Emirati Arabic : A Comprehensive Grammar book cover
1st Edition

Emirati Arabic
A Comprehensive Grammar

ISBN 9780367220808
Published December 30, 2020 by Routledge
520 Pages 10 B/W Illustrations

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Book Description

Emirati Arabic: A Comprehensive Grammar offers readers a reference tool for discovering and studying in detail the specific dialect of Arabic spoken in the United Arab Emirates. It covers all major areas of Emirati Arabic grammar, describing in detail its phonological, morphological, syntactic, and semantic systems. Each grammatical point is illustrated with numerous examples drawn from native Emirati Arabic speakers and is thoroughly discussed providing both accessible and linguistically informed grammatical description.

This book is a useful reference for students of Gulf Arabic and/or Modern Standard Arabic or other Arabic dialects with an interest in the dialect spoken in the UAE, researchers interested in Arabic language and linguistics as well as graduate students and scholars interested in Arabic studies.

Table of Contents

Table of Contents



List of Tables

List of Figures

List of Abbreviations


1 Introduction

1.1 Emirati Arabic

1.2 Triglossia in the UAE

1.3. The Descriptive Approach to Emirati Arabic

1.4 Transcription

1.5. Glossing

1.6. Abbreviations

Further Reading

2 Sounds of Emirati Arabic

2.1 Consonants

2.2 Vowels

Further Reading

3 Phonological Processes

3.1 Feature-Level Processes

3.2 Segment-Level Processes

3.3 Suprasegmental Processes and Phonotactics

Further Reading

4 Morphology and Word Formation

4.1 Non-Linear Morphological Processes

4.2 Affixation

4.3 Reduplication

4.4 Compounding

4.5 Loanwords

4.6 Acronyms, Abbreviations and Blending

4.7 Back Formation

4.8 Conversion

Further Reading

5 Syntactic Categories and Parts of Speech

5.1 Nouns

5.2 Verbs

5.3. Adjectives

5.4 Adverbs and Adverbial Expressions

5.5 Prepositions

5.6. Quantification: Numerals and Quantifiers

5.7 Complementizers

5.8 Pronouns

Further Reading

6 The Noun Phrase

6.1 Definiteness

6.2 Possession

6.3 Appositives

6.4 Nominal modifiers

6.5 Agreement in the Noun Phrase

6.6 Demonstratives

6.7 Word Order in the Noun Phrase

Further Reading

7 The Verb Phrase

7.1 The Copular Structure

7.2 State Verbs

7.3 Experiencer Verbs

7.4 Unergative Verbs

7.5 Unaccusative Verbs

7.6 Ditransitive Verbs

7.7 Existential and Possessive Predicates

7.8 Raising Predicates

7.9 Control Verbs

7.10 Reflexive Verbs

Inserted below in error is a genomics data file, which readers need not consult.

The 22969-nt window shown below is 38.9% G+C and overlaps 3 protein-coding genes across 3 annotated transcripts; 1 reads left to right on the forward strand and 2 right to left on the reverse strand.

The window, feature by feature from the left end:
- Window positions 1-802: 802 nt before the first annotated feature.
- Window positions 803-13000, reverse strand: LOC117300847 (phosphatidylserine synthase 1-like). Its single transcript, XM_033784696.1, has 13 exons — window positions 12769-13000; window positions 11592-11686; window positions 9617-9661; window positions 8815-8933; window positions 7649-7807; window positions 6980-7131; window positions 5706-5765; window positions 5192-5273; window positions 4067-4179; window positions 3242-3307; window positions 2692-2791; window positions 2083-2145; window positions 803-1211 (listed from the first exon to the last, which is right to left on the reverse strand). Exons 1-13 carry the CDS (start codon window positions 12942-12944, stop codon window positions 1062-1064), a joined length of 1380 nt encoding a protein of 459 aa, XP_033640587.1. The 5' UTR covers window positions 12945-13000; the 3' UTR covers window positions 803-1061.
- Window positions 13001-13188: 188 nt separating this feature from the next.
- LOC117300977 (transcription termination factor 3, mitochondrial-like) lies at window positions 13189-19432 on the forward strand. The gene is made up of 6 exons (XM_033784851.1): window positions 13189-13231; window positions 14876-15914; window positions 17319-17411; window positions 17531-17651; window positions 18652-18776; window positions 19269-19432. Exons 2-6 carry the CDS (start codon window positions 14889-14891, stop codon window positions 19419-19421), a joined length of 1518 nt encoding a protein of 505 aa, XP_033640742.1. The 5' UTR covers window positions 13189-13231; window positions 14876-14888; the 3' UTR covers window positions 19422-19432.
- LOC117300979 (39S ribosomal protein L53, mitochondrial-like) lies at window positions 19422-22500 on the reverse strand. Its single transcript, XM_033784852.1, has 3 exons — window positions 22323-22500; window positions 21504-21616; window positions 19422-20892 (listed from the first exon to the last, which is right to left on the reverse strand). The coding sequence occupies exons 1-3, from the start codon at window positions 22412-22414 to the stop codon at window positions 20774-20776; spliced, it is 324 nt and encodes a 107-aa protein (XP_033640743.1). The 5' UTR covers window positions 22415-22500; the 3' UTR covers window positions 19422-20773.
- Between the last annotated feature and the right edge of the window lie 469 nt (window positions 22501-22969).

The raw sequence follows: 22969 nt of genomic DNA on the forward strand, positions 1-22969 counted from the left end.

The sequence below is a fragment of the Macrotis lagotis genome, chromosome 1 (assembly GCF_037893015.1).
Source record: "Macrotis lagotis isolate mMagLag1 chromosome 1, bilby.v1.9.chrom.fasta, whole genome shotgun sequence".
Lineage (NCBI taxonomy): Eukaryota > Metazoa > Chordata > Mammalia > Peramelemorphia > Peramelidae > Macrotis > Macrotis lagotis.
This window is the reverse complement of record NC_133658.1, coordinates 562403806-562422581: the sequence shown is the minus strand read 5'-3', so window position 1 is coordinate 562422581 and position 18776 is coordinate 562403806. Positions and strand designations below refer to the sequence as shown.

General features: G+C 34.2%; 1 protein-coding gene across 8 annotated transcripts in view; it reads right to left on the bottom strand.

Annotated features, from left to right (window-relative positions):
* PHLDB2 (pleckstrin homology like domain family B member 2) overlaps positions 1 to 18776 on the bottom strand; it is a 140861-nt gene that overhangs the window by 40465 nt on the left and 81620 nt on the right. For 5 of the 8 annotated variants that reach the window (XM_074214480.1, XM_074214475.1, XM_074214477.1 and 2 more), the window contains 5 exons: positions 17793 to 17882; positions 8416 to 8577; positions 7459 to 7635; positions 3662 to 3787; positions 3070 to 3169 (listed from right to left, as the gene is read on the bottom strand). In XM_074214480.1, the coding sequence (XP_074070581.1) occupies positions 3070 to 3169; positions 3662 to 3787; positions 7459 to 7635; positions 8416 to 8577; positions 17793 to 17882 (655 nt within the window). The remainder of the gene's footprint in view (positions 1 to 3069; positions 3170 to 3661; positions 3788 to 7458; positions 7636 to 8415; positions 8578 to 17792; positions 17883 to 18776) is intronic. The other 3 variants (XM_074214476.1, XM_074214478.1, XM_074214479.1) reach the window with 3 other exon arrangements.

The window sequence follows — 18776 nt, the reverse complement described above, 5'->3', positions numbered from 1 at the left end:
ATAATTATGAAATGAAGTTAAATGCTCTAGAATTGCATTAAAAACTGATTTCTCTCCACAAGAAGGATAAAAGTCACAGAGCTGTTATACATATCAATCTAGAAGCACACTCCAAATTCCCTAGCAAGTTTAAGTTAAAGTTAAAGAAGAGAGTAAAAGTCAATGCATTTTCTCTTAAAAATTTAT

7.11 Complex Predicates

7.12 Causative Verbs

7.13 Passive Verbs

7.14 Complement-taking Verbs

Further Reading

8 Aspect

8.1 The Perfective Aspect

8.2 The Imperfective Aspect

8.3 Participles

8.4 Lexical Aspect

8.5 Grammatical Aspect

Further Reading

9 Mood and Modality

9.1 Deontic Modality

9.2 Epistemic Modality

9.3 Dynamic Modality

9.4 Modal Adverbs

9.5 Verbs Expressing Modality

9.6 Evidential Modality

9.7 Imperatives

9.8 Counterfactuals

9.9 Hortatives

9.10 Optatives

Further Reading

10 Negation

10.1 Verbal Negation

10.2 Non-Verbal Predicate Negation

10.3 The Negative Particle لا laa ‘no’

10.4 The Negative Prefix -لا laa- ‘not’ and -غير ɣeer- ‘non-’

10.5 Negative Imperatives

10.6 Negative Coordination

10.7 Negation in Ellipsis

10.8 Negative Polarity Items

10.9 Negative Concord

Further reading

11 Word Order

11.1 Subject-Verb (SV) and Verb-Subject (VS)

11.2 Subject-Verb-Object (SVO)

11.3 Double Object Constructions

11.4 Word Order Permutation

Further reading

12 Relative Clauses

12.1 Restrictive Relative Clauses

12.2 Nonrestrictive Relative Clauses

12.3 Free Relative Clauses

12.4 Noun Complement Clauses

Further Reading

13 Questions

13.1 Yes-No Questions

13.2 Wh-Questions

13.3 Echo Questions

13.4 Embedded Questions

13.5 Rhetorical Questions

13.6 Exclamatives

Further Reading

14 Subordination

14.1 Temporal Clauses

14.2 Reason Clauses

14.3 Purpose Clauses

14.4 Conditional Clauses

14.5 Concessive Clauses

14.6 Other Subordinators

14.7 Parentheticals

Further Reading

15 Coordination

15.1 Conjunction و w-/wa ‘and’

15.2 Agreement in Coordination

15.3 Fixed Expressions Formed by و w-/wa

15.4 Pragmatic Uses of و w-/wa

15.5 Informal Use of و w-/wa

15.6 بس bas ‘but’

15.7 Disjunction ولا wela ‘or’

15.8 أو ʔaw ‘or’

15.9 ف fa- ‘and then/so’

15.10 Contrastive Coordinator أما ʔamma ‘as for’

15.11 Comparative Coordinator عن ʕan ‘than’

15.12 Negative Coordinator مب mub ‘not’

15.13 Correlatives in Coordination

15.14 Paratactic Coordination

Further Reading

16 Ellipsis

16.1 Gapping

16.2 Stripping

16.3 NP Ellipsis

16.4 VP Ellipsis

16.5 PP Ellipsis

16.6 Clausal Ellipsis

16.7 Comparative Deletion

16.8 Sluicing

Further Reading

17 Interjections

17.1 Primary Interjections

17.2 Borrowed Interjections

17.3 Secondary Interjections

Further Reading

18 Speech Conventions

18.1 Politeness

18.2 Terms of Address

18.3 General Honorific Terms

18.4 Trendy Language

Further Reading

Glossary of Terms



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Tommi Tsz-Cheung Leung is Associate Professor in the Department of Cognitive Sciences at the United Arab Emirates University. His research specializes in syntax, phonology, typology, and psycholinguistics.

Dimitrios Ntelitheos is Associate Professor in the Department of Cognitive Sciences at the United Arab Emirates University. His research interests include the investigation of morphological and syntactic structures from a theoretical perspective, as well as their cross-linguistic realization and their development in child language.

Meera Al Kaabi is Assistant Professor and Chair in the Department of Cognitive Sciences at the United Arab Emirates University and a visiting academic at New York University Abu Dhabi. Her research interests include neurolinguistics, psycholinguistics, language disorders, morphology, and Semitic languages.